- Lauric acid, also properly known as dodecanoic acid, is a saturated fatty acid commonly found in coconut oil and palm oil, as well as in abundance in human breast milk. It converts to a substance called monolaurin in the body. Monolaurin has been shown to be useful in increasing immunity and fighting viruses and disease.
- Infants consume it during breastfeeding, and children, teens and adults ingest it by eating the fruits and oils that contain it.
- Common Sources: Dodecanoic acid is found naturally in a handful of sources, primarily plant oils and milk. Coconut Milk is probably the best-known source, as 45 – 57% of its fats are lauric. Palm kernel oil and laurel oil also have high concentrations of around 50%. Human breast milk has the next highest level at around 6%, followed by goat and cow’s milk, which both have around 3%.
- Manufacturing: Companies frequently use lauric acid to make shampoo and soap — it is often paired with sodium hydroxide and typically is on product labels as sodium laurel sulfate. Its chemical composition lets it interact with fats, as well as polar solvents, which are substances that dissolve other things and which have a small electrical charge — water is an example. As a result, it can bond with the oils found on hair, after which a person can wash it away. Other common uses include the manufacturing of lauryl alcohol, insecticides and cosmetics.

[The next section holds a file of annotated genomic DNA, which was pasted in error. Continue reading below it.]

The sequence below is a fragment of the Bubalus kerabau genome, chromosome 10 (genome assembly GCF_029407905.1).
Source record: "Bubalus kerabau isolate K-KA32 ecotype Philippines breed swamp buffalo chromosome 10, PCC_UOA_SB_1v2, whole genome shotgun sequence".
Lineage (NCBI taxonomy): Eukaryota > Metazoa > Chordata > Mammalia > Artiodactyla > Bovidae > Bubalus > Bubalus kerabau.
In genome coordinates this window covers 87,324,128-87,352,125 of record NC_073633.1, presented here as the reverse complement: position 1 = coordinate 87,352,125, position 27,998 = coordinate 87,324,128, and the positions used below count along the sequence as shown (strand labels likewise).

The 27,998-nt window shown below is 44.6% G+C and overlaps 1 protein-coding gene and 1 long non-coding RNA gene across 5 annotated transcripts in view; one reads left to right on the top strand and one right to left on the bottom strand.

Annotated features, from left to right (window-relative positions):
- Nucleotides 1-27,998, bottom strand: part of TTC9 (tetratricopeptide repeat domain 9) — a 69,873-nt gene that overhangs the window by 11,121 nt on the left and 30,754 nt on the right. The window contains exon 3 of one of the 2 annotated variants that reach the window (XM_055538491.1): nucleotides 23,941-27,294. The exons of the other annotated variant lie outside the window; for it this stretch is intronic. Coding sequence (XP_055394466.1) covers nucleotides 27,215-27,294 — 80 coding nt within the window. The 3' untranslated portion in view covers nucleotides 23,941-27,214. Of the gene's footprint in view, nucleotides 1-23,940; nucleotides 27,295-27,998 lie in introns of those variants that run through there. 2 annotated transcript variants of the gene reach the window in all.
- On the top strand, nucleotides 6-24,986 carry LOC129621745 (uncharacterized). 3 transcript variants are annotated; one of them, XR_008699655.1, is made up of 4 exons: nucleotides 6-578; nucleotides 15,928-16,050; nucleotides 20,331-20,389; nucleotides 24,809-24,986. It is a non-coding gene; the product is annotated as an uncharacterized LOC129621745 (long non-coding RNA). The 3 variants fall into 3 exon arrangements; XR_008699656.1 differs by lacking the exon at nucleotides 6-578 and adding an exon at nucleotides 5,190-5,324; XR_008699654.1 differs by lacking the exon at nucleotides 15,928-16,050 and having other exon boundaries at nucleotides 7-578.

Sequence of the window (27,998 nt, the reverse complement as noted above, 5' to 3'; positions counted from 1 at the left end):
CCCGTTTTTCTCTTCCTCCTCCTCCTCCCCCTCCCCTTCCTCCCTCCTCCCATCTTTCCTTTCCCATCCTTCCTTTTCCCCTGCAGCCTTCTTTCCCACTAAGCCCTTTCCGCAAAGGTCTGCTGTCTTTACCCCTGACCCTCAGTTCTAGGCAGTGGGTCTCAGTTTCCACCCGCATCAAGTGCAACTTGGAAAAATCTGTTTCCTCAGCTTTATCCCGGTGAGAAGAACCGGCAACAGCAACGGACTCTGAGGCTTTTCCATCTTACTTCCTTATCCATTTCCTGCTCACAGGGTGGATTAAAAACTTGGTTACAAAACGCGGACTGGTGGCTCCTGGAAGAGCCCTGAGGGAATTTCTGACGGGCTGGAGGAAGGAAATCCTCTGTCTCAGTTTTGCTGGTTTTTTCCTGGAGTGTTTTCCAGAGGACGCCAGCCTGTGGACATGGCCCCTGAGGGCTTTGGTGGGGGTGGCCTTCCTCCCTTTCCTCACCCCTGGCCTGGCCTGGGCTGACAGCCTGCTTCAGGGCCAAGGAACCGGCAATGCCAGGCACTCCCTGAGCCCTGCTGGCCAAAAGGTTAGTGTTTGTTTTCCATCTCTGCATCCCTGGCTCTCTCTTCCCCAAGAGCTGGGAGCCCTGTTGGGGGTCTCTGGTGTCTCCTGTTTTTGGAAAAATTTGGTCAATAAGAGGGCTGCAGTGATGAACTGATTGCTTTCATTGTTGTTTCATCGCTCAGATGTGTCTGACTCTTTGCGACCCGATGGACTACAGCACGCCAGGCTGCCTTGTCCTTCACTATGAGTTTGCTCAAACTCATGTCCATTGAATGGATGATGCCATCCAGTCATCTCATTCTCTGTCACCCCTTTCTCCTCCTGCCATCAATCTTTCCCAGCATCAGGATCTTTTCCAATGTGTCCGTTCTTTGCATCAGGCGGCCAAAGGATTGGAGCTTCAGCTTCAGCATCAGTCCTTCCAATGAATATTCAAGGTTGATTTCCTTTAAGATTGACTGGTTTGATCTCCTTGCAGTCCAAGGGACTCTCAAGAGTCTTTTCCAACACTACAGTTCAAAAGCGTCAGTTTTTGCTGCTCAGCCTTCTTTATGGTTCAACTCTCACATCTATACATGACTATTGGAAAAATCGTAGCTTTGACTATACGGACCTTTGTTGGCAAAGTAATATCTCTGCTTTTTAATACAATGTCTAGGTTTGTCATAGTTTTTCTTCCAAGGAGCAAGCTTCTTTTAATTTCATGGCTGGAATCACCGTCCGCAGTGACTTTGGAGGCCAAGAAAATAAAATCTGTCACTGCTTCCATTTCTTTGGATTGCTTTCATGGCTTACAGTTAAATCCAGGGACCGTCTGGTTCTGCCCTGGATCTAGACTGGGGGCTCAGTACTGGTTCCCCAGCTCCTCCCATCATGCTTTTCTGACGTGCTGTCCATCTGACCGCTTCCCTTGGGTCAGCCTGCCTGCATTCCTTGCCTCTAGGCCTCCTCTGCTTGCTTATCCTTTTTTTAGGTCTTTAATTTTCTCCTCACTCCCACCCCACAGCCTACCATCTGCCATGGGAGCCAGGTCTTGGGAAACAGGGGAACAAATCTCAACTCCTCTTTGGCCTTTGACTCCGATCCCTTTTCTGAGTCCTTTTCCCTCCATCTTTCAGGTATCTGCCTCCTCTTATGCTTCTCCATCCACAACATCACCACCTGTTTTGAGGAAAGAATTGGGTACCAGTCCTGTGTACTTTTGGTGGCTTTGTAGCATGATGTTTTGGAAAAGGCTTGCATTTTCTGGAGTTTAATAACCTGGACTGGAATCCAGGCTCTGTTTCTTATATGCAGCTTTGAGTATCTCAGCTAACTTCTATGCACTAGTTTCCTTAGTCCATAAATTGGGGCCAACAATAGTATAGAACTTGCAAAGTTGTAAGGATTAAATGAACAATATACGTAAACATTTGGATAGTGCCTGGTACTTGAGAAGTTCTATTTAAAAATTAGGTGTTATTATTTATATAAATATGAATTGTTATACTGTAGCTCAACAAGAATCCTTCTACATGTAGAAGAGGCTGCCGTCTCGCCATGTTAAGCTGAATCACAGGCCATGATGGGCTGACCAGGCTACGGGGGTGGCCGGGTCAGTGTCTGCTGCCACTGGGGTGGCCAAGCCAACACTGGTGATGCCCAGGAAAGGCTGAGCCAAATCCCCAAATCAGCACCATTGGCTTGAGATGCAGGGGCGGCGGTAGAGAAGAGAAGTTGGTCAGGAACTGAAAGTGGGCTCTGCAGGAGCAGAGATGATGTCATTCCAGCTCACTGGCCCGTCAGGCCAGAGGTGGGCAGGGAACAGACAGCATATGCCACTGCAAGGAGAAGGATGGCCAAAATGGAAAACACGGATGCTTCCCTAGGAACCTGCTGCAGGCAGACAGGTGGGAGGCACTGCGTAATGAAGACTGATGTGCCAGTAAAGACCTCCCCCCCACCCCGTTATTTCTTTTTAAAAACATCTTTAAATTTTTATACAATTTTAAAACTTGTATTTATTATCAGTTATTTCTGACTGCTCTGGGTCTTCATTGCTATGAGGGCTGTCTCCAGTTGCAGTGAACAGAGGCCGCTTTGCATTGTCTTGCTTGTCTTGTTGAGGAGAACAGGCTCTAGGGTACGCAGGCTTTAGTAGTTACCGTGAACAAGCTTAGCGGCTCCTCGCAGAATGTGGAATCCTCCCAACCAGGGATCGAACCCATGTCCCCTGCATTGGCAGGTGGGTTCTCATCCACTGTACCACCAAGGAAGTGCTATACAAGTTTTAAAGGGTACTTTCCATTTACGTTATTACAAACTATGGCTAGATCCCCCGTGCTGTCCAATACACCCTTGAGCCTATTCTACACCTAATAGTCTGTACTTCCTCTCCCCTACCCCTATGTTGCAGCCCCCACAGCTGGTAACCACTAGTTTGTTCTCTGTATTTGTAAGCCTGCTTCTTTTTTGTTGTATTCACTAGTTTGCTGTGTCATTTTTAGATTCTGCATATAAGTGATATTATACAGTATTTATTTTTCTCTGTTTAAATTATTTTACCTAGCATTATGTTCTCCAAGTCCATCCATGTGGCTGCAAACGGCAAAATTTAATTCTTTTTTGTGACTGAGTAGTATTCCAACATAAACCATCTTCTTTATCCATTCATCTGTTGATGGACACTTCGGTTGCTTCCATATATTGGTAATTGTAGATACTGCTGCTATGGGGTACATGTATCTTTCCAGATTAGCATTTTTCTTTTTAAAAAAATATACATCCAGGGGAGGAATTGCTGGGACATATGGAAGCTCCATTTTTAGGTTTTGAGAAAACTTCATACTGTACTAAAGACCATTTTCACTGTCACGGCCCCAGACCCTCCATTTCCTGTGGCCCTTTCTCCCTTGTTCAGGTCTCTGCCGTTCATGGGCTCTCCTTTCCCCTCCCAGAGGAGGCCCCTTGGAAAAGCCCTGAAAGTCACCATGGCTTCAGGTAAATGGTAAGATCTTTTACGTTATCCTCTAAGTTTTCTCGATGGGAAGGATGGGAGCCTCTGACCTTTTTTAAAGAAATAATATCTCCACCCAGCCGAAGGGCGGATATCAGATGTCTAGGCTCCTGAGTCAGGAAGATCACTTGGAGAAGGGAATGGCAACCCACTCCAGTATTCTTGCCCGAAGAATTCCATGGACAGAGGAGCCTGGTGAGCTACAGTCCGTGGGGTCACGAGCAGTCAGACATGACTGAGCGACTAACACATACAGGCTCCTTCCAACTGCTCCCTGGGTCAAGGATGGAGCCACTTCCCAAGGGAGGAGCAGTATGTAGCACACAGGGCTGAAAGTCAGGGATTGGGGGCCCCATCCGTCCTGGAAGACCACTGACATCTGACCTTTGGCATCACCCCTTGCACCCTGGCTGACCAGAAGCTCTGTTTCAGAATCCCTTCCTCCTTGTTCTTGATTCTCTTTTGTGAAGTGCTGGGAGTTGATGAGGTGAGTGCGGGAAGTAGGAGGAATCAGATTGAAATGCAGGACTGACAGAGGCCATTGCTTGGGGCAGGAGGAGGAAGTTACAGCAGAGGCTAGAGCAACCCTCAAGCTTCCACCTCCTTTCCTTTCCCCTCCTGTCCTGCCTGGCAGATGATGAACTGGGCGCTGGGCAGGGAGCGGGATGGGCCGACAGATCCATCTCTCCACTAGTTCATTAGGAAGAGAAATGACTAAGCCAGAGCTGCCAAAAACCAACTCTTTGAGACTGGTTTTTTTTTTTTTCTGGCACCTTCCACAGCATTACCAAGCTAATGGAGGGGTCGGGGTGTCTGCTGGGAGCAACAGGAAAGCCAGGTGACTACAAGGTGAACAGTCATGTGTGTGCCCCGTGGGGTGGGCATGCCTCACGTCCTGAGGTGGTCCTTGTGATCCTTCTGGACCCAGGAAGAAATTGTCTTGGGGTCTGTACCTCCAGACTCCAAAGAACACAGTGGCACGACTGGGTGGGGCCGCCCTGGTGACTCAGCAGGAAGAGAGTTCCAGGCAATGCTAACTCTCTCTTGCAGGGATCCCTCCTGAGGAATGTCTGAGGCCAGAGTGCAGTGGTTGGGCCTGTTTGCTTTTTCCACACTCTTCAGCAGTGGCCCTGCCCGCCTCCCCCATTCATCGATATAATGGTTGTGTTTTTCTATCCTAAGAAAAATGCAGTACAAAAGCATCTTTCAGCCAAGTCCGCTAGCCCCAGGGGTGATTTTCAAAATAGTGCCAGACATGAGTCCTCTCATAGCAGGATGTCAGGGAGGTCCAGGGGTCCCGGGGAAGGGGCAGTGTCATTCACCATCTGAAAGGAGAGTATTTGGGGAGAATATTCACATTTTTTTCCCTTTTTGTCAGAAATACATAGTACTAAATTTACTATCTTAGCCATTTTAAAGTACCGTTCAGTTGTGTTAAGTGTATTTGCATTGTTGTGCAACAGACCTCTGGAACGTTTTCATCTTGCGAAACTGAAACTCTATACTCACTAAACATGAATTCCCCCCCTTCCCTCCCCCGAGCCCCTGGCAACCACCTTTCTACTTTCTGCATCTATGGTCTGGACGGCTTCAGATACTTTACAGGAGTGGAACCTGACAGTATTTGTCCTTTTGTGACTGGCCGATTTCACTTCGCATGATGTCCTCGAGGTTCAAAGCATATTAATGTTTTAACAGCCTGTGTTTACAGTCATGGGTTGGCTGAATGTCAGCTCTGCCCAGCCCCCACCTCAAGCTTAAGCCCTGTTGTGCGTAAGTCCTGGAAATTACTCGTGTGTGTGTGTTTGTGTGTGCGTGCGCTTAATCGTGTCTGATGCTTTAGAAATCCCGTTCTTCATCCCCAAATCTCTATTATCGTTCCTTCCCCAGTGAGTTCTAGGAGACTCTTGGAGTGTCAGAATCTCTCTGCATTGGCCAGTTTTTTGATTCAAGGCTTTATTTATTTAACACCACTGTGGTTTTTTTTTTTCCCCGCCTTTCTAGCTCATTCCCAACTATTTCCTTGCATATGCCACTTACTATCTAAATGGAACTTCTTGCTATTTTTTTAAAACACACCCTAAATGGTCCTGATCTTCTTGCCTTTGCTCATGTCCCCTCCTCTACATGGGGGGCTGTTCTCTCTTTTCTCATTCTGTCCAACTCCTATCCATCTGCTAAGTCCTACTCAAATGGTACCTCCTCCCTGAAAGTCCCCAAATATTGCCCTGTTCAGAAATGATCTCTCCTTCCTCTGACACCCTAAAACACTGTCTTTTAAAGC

- Application in Cooking: Both palm oils and coconut oil, excellent sources of lauric acid, are acceptable for use in cooking. The first type is widely used in commercial food production, because it is relatively inexpensive. The second is prized for its sweet flavor and is often preferred for making particular types of seafood. The use of these options varies by region. In the United States and much of North America, for example, people rely more on vegetable oil, but many tropical countries still predominantly use coconut and palm versions.
Acide Laurique, Acide N-dodécanoïque, Ácido Láurico, Coconut Oil Extract, Extrait d’Huile de Noix de Coco, N-dodecanoic Acid, N-alkanoic Acid.
- Source: www.wisegeek.com/what-is-lauric-acid.htm
- Source: WebMD, www.webmd.com/vitamins-supplements/